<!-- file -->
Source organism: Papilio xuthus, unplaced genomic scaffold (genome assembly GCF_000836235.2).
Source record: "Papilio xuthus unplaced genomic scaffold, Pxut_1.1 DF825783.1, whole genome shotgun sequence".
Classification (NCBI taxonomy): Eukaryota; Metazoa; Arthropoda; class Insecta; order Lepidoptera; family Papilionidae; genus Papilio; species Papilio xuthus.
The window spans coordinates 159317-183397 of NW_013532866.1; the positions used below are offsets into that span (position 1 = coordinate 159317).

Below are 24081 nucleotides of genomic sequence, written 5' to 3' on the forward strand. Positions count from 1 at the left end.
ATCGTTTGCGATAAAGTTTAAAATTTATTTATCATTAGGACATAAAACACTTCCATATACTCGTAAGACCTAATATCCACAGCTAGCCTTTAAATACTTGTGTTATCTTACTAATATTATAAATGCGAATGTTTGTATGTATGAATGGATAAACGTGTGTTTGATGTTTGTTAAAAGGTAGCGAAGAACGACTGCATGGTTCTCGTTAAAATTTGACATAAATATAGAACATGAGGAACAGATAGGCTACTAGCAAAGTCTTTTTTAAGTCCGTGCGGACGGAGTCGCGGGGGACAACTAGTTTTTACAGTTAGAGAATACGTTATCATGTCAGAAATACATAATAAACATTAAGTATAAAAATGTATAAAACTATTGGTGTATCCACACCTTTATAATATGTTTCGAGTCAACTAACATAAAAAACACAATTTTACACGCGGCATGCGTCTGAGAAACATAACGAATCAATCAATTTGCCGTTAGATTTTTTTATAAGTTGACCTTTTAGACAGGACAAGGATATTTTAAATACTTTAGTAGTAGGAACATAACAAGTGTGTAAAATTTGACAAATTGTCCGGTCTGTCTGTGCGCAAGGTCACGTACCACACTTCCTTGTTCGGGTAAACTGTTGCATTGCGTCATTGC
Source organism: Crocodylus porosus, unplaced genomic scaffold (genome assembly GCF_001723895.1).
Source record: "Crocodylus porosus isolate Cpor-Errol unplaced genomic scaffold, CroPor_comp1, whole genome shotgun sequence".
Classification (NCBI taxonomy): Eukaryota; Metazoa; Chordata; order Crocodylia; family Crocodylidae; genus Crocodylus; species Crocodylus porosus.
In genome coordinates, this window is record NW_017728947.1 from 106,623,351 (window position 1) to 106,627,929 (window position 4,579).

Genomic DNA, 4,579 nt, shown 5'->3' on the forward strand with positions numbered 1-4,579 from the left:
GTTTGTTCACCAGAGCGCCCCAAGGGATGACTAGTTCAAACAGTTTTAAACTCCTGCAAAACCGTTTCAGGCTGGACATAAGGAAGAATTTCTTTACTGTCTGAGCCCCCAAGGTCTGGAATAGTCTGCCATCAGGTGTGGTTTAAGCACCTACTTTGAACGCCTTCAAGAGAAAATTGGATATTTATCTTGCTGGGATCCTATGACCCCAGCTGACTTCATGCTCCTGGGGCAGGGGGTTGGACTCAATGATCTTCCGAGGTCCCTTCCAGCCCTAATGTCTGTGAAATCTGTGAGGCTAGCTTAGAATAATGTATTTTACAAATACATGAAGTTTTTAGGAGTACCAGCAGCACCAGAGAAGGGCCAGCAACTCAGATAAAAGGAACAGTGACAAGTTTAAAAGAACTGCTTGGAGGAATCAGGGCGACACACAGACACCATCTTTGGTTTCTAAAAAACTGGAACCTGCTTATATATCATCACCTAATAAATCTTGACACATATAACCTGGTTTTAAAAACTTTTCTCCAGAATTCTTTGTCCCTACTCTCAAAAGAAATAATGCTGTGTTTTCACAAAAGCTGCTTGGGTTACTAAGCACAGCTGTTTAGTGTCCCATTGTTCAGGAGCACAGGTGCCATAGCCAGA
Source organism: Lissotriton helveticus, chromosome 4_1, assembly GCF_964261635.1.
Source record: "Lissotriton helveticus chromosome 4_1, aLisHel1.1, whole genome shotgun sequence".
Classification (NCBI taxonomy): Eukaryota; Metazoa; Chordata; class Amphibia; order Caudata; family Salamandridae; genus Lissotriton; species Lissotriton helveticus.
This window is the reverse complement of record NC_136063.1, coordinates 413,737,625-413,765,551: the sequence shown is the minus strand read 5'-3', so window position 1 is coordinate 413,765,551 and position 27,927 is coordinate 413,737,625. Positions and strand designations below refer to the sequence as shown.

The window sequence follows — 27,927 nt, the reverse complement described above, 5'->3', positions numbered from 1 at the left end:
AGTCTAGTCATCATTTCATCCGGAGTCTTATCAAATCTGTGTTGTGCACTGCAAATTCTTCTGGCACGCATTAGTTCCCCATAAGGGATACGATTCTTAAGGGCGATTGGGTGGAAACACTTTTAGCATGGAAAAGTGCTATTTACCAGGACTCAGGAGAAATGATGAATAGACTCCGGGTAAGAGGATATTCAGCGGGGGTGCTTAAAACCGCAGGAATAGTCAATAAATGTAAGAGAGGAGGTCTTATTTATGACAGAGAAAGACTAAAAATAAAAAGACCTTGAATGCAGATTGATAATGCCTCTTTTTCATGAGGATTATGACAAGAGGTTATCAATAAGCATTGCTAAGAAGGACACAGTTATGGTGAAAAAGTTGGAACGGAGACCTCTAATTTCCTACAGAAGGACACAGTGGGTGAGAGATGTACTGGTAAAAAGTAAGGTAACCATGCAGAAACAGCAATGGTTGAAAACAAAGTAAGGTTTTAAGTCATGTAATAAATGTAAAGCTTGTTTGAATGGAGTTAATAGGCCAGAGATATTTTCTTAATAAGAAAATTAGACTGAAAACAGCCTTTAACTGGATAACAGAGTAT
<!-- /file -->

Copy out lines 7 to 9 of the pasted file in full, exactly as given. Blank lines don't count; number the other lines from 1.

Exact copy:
Source organism: Crocodylus porosus, unplaced genomic scaffold (genome assembly GCF_001723895.1).
Source record: "Crocodylus porosus isolate Cpor-Errol unplaced genomic scaffold, CroPor_comp1, whole genome shotgun sequence".
Classification (NCBI taxonomy): Eukaryota; Metazoa; Chordata; order Crocodylia; family Crocodylidae; genus Crocodylus; species Crocodylus porosus.